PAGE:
Over the past few years, many other manufacturers have started to catch up to Apple laptops in design and specs. Apple, on the other hand, seems focused on thinness and lightness. For my use case this is close to irrelevant. The price I have to pay now for a high-end MBP is becoming hard to justify. I am also thinking of adding GPU computation to some of the code I write. Apple's GPU offerings are really not up to scratch for these purposes. The software that was holding me back from switching to Linux is available on the iPad. I have the 11" iPad Pro, a great device for editing Word documents, PDFs, or making illustrations. I also use it for most of my e-mail and reading. Although I been using BBEdit for years as the scripting editor, I have switched to Vim a couple of years ago. Vim blows BBEdit out of the water for my needs. So when it came time to upgrade my 2015 15" MBP (still one of the best machines ever made), I decided to try out the System76 Oryx Pro. Some of my colleagues tried other System76 laptops and seemed generally happy with them. I ordered the 15" version with the HiDPI display, 32G of RAM and 250G NVME drive. I added my own 1TB SSD to the extra slot. I did not need to get an extra cable, everything was ready to just plug the drive in and it worked.
Overall, having used this laptop full time since the end of November, I am very happy with it. There are small manufacturing glitches here and there, something I notice because I am spoiled by Apple's obsessive perfectionism in industrial design, but no deal-breakers. The keyboard is amazing, and has fun back-light options. The only minus is that there is no indicator light on the caps lock. It feels very good to type on, better than any laptop keyboard I have personally tried (even the excellent ThinkPad keyboard). The trackpad is OK, Apple is way ahead of everyone on that, but I use a trackball most of the time. I note that the Oryx Pro line-up recently changed and they no longer have a HiDPI screen offering. That is too bad, the display is excellent. Although I am not a big user of various ports, it is nice to have the wide range of them available (even an ethernet port!). Battery life is not great, especially when using the GPU, but that is not a concern for me. It is enough to last through a meeting with a client, otherwise I have it plugged in.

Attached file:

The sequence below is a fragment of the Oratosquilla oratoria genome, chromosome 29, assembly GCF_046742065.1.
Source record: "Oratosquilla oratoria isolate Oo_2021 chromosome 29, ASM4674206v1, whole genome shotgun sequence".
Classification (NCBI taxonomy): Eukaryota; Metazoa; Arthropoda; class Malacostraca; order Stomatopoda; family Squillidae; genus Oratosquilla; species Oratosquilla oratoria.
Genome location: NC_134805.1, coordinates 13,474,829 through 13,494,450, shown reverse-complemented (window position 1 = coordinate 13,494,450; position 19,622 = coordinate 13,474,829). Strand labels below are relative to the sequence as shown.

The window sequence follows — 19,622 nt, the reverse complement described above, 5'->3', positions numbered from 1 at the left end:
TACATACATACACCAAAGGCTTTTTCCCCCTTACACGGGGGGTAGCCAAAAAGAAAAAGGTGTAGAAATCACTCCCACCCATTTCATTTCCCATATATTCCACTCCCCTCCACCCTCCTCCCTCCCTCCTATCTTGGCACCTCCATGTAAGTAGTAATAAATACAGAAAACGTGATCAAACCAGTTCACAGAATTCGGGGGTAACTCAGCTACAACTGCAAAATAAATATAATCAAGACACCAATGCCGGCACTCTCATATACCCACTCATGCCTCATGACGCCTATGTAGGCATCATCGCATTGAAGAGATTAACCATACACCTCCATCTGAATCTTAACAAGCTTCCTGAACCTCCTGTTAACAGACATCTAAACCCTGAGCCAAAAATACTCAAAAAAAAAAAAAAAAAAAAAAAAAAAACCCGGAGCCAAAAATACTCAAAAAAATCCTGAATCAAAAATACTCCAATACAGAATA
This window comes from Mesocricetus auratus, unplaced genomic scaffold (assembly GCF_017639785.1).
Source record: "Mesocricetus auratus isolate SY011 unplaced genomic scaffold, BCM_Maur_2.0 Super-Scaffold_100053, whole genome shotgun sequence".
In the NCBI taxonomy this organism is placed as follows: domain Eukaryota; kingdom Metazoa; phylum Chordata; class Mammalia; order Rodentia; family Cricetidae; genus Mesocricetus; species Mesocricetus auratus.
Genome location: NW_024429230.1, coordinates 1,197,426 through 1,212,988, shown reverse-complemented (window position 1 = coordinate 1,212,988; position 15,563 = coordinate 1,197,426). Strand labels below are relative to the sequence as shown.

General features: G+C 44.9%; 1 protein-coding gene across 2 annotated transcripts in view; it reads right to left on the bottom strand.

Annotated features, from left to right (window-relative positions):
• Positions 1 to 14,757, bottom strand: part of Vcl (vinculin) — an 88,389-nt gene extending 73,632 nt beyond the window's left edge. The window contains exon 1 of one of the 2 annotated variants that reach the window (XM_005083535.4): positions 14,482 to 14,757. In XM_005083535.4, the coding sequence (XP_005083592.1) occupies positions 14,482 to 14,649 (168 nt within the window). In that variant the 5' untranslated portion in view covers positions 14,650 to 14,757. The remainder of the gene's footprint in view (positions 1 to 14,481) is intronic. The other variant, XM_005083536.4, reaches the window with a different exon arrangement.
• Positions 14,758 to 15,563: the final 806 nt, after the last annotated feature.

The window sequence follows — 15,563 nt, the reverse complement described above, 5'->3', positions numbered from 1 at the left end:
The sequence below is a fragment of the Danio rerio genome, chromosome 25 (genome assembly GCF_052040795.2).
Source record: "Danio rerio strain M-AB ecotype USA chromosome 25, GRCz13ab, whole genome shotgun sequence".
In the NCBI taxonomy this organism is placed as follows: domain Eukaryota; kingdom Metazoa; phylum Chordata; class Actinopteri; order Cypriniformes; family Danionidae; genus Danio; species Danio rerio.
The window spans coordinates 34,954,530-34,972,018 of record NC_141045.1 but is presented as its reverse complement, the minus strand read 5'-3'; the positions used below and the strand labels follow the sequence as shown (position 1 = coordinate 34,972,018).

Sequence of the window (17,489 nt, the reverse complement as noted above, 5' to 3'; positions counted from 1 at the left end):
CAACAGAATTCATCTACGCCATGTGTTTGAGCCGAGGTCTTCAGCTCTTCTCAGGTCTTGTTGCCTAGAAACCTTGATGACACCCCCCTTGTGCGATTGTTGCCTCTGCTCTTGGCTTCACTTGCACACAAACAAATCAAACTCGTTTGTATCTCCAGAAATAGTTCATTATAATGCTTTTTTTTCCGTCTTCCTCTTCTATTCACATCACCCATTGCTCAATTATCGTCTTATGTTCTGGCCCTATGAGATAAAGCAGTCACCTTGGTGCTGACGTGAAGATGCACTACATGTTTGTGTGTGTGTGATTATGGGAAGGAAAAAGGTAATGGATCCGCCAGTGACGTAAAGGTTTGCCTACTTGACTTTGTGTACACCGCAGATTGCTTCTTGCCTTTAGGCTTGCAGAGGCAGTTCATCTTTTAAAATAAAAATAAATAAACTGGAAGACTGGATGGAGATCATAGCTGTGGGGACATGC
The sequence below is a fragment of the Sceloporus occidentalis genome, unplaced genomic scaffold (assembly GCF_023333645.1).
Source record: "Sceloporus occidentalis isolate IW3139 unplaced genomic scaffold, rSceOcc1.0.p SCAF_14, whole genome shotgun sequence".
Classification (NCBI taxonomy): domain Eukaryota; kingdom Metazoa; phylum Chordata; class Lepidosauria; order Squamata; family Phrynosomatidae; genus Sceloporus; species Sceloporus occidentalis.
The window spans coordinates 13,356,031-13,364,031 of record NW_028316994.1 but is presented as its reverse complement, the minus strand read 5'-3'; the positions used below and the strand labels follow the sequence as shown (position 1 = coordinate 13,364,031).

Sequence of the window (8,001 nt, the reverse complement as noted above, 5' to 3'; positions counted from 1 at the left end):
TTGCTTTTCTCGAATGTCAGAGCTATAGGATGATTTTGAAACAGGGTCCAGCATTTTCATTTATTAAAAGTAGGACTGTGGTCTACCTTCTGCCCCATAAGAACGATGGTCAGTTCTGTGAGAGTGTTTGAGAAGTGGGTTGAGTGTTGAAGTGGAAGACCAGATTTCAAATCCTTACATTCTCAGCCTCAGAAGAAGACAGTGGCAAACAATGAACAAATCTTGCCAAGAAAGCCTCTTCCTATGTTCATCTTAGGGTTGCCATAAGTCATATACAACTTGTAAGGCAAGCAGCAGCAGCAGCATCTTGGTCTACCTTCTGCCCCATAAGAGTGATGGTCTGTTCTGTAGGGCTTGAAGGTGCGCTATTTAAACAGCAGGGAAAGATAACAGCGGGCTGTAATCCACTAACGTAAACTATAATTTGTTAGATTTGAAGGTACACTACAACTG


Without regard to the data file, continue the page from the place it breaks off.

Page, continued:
System76 laptops come with a choice of Ubuntu or their own Ubuntu front-end they call Pop! OS. Pop! OS is well-designed, but after distro-hopping for a while I decided to go with Arch. My main reason was to educate myself about how Linux works. Since I have been on Mac OS X since its beginning, I feel fairly confident about fixing anything that goes wrong. I only needed to contact Apple support over a system software issue once. I noticed that most of my queries about Linux ended up at the Arch wiki, so I figured I should just install the thing rather than try and figure out how the answers there apply to Ubuntu. Below is the short version of the instructions to install Arch on the Oryx Pro. The full instructions are here, including details on how to compile R with Intel's MKL library for fast linear algebra. I like open source software, and release source code of everything I write, but I am not super ideological about it. I am happy to use free offerings from Intel and NVIDIA.